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Cover Story Transition schedule


VITA is transitioning its IT services from Northrop Grumman to multiple vendors in three waves. Companies already have been selected for the first wave, and procurement has begun under the third wave. All services are scheduled to transition by the completion of the contract in mid-2019.


Waves Service Messaging 1 IB M mainframe


MSI (multi-source service integrator)


2 Server/storage Security 3


Desktop (computers, laptops, iPads)


March 2016 May 2016 September 2016 November 2016 January 2017 Q1 2017 December 2016 Q1 2017 August 2017 October 2017 Data/voice networks February 2018 April 2018


1 Schedule has been delayed because of disagreements between VITA and Northrop Grumman Source: www.vita.virginia.gov


Integris Applied also said that VITA


should begin transitioning services away from the Northrop Grumman contract in phases, or “waves,” rather than waiting until the contract expires in 2019. The report concluded that approach


would require upfront investment but most likely would be cost-neutral because of savings recouped in new contracts. When notified of the state’s new


approach, Northrop Grumman said it would not apply to be a prime contrac- tor under that system. The company also warned that the wave approach could cost Virginia $135 million to $200 million and threaten the jobs of its 600 employees working on the VITA contract. Northrop Grumman points out in a


letter dated May 12 that the new system also does not offer a competitive advan- tage to suppliers that agree to provide jobs in Virginia. In addition, Northrop Grumman


argues that Virginia’s IT infrastructure will be less secure under multiple ven- dors. “There is significant risk in this plan since there are few instances of mature [multi-source service integrators]


24 JANUARY 2017 January 2017 TBD TBD TBD July 2019 July 2019 TBD: To be determined RFP issue date Responses due Service commence February 2016 April 2016 September 20161 The new framework includes at


least seven contracts for IT services, with separate vendors providing services rang- ing from email messaging to data and voice networks. VITA plans to move IT services to


new vendors in three waves (see chart on this page). Procurement already has been completed for the first wave: HP Enterprise Services was awarded a $34.7 million contract over five years to provide an IBM mainframe system, and Tempus Nova, a Denver-based company special- izing in Google enterprise solutions, has received a $5.3 million award over five years to provide messaging, including email and related services. As the first part of the second wave,


VITA is reviewing candidates for the multi-source services integrator, or MSI. Requests for proposals (RFPs) were scheduled to go out in December for a security provider and January for a server and storage provider. RFPs for the third wave, which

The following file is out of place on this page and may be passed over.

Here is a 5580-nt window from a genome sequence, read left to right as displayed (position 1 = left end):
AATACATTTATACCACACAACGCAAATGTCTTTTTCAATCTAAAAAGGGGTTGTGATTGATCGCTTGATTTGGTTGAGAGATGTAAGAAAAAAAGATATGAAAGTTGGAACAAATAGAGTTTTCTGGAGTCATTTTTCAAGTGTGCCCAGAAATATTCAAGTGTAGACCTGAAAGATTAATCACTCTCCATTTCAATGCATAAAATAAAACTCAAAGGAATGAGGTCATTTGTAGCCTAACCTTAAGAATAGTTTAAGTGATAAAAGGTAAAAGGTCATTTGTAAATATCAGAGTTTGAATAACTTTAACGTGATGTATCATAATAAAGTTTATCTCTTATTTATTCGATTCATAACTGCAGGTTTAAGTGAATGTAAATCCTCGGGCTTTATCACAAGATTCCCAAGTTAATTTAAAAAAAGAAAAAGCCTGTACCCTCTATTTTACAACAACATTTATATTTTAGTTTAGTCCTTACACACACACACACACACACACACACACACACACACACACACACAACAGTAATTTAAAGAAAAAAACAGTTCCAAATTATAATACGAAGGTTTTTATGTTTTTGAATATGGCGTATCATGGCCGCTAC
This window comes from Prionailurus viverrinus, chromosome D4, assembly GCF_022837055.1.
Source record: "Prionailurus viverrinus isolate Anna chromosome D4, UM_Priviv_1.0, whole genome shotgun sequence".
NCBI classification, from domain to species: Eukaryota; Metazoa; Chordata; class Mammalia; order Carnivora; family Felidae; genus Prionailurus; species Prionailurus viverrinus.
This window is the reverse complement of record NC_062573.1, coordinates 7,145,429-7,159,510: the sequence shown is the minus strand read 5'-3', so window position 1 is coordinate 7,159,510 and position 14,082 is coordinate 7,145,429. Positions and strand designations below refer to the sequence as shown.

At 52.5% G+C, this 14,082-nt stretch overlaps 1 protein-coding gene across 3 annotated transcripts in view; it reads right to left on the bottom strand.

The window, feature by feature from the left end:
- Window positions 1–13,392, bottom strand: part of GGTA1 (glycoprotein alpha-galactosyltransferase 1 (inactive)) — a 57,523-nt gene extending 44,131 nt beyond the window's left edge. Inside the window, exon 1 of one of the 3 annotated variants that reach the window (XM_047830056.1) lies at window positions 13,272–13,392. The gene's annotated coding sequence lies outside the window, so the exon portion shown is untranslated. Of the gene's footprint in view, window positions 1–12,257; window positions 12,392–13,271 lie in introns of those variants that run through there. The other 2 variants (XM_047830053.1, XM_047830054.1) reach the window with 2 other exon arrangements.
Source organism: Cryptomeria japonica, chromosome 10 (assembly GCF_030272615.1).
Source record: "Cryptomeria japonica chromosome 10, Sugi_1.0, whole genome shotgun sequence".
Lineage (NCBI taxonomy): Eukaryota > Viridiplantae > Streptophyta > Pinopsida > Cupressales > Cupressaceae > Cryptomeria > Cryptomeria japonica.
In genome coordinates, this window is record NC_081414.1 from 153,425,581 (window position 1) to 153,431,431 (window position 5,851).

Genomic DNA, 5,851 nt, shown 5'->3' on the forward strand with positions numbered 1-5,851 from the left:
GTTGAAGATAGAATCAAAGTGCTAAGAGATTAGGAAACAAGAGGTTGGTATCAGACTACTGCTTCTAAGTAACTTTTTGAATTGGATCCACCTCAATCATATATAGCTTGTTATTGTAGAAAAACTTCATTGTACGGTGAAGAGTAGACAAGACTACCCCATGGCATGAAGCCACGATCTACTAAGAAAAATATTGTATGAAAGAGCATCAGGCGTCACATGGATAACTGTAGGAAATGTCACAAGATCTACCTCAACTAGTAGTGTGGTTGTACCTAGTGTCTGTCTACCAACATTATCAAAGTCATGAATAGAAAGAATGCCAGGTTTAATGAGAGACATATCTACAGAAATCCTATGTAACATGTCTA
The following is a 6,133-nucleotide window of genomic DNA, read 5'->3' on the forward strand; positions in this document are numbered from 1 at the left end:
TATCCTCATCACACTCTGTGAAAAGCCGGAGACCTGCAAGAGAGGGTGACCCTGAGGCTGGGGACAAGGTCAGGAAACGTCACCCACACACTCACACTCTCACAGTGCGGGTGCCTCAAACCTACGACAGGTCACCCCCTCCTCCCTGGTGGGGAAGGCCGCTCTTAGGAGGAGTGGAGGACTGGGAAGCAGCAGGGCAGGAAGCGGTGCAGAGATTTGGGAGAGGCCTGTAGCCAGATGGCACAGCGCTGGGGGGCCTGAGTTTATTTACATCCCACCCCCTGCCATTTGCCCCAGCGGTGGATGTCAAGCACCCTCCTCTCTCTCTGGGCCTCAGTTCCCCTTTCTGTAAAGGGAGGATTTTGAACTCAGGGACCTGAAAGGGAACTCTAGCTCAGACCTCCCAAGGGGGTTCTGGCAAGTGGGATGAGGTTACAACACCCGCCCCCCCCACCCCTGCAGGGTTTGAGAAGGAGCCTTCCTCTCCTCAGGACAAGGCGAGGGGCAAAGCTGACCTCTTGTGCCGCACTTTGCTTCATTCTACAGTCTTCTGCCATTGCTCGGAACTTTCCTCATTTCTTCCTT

models in the market, and the current architecture is not designed to be disag- gregated to multiple providers,” Chris- topher T. Jones, president of Northrop Grumman Technology Services, said in the letter. Under the state’s new approach, one


new vendor will serve as a multi-source services integrator, whose responsibilities will include coordinating the services under the new IT model. Northrop Grumman also contends


the new model will transfer performance risk to Virginia and make the state’s IT system more vulnerable to cybersecurity attacks. “This creates an architecture where security becomes only as strong as the service with the weakest posture,” Jones writes.


The wave approach Transitioning Virginia’s IT is a


massive undertaking. Virginia’s infrastructure provides IT


for 63 state agencies, which have 55,500 computers, 59,000 email accounts, 27,000 printers, about 95,000 desk and cell phones and 1.75 petabytes of data. (A petabyte of data is equal to 1 million gigabytes.)


includes a purchaser of PCs, laptops and tablets and the provider of voice and data networks, are scheduled to be issued in late 2017 and early 2018. That wave would be implemented when the Northrop Grumman contract ends in 2019. First-wave plans, however, already


have hit snags. Mainframe services are scheduled


to begin switching to HP next Janu- ary. During the procurement process, however, Northrop Grumman declined to release some information about sub- contracts with other companies, saying it was proprietary information. JLARC says not having that information could result in higher costs for Virginia. Disagreements over information


sharing could have an even greater effect on higher-cost services, such as server and data storage, according to JLARC’s September memorandum. While the mainframe is still sched-


uled to transfer from Northrop Grum- man to HP in January, the switchover of messaging services has been delayed. “Because we’ve had some challenges, we’re going to delay its implementation until after the General Assembly [session this year],” says Moe. Disagreements that have erupted


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